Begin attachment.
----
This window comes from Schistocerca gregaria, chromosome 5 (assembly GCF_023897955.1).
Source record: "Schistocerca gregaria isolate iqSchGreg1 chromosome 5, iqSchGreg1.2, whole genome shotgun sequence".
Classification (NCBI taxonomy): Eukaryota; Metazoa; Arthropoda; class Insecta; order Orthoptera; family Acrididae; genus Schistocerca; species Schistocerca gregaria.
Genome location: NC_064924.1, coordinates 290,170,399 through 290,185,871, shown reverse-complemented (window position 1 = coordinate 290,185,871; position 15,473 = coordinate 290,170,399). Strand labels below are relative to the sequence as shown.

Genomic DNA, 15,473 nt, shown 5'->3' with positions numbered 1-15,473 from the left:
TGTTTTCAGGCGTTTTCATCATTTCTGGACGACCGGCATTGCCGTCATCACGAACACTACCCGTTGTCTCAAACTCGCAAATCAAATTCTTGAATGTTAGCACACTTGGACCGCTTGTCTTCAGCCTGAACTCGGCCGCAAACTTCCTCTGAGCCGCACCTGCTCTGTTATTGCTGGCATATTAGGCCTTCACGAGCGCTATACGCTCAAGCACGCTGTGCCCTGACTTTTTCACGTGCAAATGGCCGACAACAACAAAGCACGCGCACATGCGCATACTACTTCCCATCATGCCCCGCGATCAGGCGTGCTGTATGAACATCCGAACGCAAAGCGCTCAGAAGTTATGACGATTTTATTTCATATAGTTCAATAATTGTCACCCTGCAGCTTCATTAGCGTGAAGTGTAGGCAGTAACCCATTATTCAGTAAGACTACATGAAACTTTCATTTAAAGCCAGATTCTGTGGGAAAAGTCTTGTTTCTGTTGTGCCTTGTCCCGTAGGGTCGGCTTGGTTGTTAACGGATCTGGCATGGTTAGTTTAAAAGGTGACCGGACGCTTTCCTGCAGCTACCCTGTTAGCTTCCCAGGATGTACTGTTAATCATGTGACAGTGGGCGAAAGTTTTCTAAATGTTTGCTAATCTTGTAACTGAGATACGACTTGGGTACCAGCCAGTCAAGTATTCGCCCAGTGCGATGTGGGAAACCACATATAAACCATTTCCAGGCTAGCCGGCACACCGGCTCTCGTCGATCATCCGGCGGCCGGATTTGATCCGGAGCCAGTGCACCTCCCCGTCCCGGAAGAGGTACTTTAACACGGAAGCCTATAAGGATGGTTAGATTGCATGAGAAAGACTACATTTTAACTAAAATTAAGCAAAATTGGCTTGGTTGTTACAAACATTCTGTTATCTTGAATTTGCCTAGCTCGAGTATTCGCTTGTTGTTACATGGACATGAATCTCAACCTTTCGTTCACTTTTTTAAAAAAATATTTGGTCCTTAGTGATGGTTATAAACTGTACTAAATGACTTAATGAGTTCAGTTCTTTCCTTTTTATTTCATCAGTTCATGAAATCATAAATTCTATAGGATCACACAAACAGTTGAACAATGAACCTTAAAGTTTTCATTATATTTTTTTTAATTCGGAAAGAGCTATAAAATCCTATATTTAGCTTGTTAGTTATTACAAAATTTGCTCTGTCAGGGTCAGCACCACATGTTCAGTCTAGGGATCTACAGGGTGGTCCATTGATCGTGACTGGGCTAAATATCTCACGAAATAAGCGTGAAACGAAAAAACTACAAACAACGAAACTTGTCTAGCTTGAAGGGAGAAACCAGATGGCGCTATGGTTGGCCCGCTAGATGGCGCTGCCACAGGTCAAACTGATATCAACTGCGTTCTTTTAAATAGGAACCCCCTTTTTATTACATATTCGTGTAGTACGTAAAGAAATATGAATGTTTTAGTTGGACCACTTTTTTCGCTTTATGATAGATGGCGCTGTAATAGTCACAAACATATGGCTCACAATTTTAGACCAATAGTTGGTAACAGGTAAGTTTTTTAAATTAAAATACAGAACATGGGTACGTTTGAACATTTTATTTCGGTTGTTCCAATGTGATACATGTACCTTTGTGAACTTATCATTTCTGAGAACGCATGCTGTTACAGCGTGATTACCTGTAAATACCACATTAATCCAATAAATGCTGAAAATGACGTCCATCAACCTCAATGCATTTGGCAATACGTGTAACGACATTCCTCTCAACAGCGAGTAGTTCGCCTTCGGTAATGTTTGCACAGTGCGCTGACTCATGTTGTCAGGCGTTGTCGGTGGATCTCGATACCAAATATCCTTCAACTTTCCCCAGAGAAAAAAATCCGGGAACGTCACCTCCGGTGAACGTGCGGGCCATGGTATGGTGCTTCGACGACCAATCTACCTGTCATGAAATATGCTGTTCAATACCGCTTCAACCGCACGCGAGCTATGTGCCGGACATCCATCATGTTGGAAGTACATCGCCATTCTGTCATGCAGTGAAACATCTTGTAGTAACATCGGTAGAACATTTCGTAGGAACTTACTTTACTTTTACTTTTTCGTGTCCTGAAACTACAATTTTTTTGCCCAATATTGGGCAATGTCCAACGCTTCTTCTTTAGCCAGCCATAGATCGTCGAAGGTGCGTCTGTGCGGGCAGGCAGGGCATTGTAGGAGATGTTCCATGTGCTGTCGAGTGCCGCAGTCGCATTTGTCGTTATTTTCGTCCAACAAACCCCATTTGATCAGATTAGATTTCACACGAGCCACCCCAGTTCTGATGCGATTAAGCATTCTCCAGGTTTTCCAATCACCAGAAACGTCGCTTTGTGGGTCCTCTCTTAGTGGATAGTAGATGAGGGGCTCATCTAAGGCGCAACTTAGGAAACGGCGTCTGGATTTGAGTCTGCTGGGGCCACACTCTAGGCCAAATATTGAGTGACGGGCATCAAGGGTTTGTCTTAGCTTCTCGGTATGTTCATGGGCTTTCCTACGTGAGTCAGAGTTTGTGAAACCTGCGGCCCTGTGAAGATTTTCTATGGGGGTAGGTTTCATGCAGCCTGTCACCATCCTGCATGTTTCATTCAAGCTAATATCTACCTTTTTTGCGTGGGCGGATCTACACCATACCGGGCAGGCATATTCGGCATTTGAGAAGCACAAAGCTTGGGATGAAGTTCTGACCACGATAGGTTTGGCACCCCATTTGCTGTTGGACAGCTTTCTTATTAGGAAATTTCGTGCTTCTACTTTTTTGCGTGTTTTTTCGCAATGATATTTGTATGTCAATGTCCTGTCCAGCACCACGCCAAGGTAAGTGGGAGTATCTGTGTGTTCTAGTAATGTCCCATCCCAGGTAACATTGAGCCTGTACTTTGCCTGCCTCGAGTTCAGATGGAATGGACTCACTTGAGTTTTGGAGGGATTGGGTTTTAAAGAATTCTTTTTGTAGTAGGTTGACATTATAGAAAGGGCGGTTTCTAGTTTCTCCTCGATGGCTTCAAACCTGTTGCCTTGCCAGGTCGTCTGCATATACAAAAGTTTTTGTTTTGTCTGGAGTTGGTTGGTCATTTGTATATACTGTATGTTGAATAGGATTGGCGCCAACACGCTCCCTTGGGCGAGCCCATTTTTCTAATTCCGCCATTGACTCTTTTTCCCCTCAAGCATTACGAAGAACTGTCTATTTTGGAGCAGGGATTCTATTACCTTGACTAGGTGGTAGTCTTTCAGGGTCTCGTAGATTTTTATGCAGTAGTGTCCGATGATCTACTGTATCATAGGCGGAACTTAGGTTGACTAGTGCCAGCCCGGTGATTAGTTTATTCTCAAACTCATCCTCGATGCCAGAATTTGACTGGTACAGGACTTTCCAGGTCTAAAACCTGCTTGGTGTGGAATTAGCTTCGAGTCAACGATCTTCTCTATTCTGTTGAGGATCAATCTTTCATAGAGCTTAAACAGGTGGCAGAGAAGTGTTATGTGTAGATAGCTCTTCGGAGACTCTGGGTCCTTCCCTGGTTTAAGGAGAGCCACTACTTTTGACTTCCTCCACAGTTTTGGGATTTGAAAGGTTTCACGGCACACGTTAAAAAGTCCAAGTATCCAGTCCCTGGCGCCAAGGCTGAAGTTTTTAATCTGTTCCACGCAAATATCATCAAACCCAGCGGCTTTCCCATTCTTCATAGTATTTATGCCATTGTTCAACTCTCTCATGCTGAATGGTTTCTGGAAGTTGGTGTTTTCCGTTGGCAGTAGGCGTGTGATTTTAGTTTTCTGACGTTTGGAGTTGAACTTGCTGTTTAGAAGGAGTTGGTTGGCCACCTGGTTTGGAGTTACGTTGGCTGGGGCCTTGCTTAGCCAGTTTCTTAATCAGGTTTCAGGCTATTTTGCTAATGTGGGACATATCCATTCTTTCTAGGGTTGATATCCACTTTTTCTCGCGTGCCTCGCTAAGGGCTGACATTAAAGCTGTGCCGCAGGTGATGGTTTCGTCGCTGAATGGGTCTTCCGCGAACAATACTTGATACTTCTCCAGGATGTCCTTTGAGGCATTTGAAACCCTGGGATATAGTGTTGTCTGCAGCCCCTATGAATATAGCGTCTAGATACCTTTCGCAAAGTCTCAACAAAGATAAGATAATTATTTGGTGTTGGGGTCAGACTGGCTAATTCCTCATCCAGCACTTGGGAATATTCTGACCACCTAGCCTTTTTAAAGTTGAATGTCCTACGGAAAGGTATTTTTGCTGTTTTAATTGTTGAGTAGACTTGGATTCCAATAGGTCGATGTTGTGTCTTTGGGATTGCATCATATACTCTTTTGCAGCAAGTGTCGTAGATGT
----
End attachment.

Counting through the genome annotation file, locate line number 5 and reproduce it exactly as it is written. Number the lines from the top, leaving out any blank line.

Genomic DNA, 15,473 nt, shown 5'->3' with positions numbered 1-15,473 from the left: